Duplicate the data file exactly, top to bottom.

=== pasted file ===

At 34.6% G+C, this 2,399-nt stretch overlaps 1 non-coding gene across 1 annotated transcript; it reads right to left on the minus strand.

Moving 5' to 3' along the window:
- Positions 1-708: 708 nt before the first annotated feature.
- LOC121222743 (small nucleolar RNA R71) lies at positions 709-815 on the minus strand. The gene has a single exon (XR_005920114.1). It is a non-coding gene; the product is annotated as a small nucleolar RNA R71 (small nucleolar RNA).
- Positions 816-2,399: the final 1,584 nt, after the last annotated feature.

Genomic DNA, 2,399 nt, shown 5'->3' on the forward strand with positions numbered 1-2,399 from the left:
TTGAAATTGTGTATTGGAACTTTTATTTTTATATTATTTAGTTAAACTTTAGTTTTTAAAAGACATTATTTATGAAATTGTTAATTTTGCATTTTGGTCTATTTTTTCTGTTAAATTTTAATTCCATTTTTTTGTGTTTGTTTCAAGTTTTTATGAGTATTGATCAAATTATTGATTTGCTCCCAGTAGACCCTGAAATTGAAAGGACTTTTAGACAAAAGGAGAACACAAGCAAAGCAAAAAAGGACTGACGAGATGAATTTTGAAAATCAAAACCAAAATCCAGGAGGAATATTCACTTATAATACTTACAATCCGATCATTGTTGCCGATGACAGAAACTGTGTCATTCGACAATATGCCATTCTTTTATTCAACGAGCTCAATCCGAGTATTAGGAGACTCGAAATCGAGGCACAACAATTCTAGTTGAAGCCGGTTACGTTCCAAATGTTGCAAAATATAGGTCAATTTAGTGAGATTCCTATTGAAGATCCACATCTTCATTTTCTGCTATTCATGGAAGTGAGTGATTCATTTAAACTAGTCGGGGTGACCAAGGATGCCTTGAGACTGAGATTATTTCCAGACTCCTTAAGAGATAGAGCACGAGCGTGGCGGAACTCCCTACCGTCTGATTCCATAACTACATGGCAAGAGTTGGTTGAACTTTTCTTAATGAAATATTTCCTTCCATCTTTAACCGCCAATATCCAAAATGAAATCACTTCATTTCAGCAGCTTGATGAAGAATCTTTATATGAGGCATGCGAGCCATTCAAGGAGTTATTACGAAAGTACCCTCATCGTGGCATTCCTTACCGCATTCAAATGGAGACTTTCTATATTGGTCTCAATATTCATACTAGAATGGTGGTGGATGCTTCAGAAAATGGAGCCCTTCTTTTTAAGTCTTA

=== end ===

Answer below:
At 34.6% G+C, this 2,399-nt stretch overlaps 1 non-coding gene across 1 annotated transcript; it reads right to left on the minus strand.

Moving 5' to 3' along the window:
- Positions 1-708: 708 nt before the first annotated feature.
- LOC121222743 (small nucleolar RNA R71) lies at positions 709-815 on the minus strand. The gene has a single exon (XR_005920114.1). It is a non-coding gene; the product is annotated as a small nucleolar RNA R71 (small nucleolar RNA).
- Positions 816-2,399: the final 1,584 nt, after the last annotated feature.

Genomic DNA, 2,399 nt, shown 5'->3' on the forward strand with positions numbered 1-2,399 from the left:
TTGAAATTGTGTATTGGAACTTTTATTTTTATATTATTTAGTTAAACTTTAGTTTTTAAAAGACATTATTTATGAAATTGTTAATTTTGCATTTTGGTCTATTTTTTCTGTTAAATTTTAATTCCATTTTTTTGTGTTTGTTTCAAGTTTTTATGAGTATTGATCAAATTATTGATTTGCTCCCAGTAGACCCTGAAATTGAAAGGACTTTTAGACAAAAGGAGAACACAAGCAAAGCAAAAAAGGACTGACGAGATGAATTTTGAAAATCAAAACCAAAATCCAGGAGGAATATTCACTTATAATACTTACAATCCGATCATTGTTGCCGATGACAGAAACTGTGTCATTCGACAATATGCCATTCTTTTATTCAACGAGCTCAATCCGAGTATTAGGAGACTCGAAATCGAGGCACAACAATTCTAGTTGAAGCCGGTTACGTTCCAAATGTTGCAAAATATAGGTCAATTTAGTGAGATTCCTATTGAAGATCCACATCTTCATTTTCTGCTATTCATGGAAGTGAGTGATTCATTTAAACTAGTCGGGGTGACCAAGGATGCCTTGAGACTGAGATTATTTCCAGACTCCTTAAGAGATAGAGCACGAGCGTGGCGGAACTCCCTACCGTCTGATTCCATAACTACATGGCAAGAGTTGGTTGAACTTTTCTTAATGAAATATTTCCTTCCATCTTTAACCGCCAATATCCAAAATGAAATCACTTCATTTCAGCAGCTTGATGAAGAATCTTTATATGAGGCATGCGAGCCATTCAAGGAGTTATTACGAAAGTACCCTCATCGTGGCATTCCTTACCGCATTCAAATGGAGACTTTCTATATTGGTCTCAATATTCATACTAGAATGGTGGTGGATGCTTCAGAAAATGGAGCCCTTCTTTTTAAGTCTTA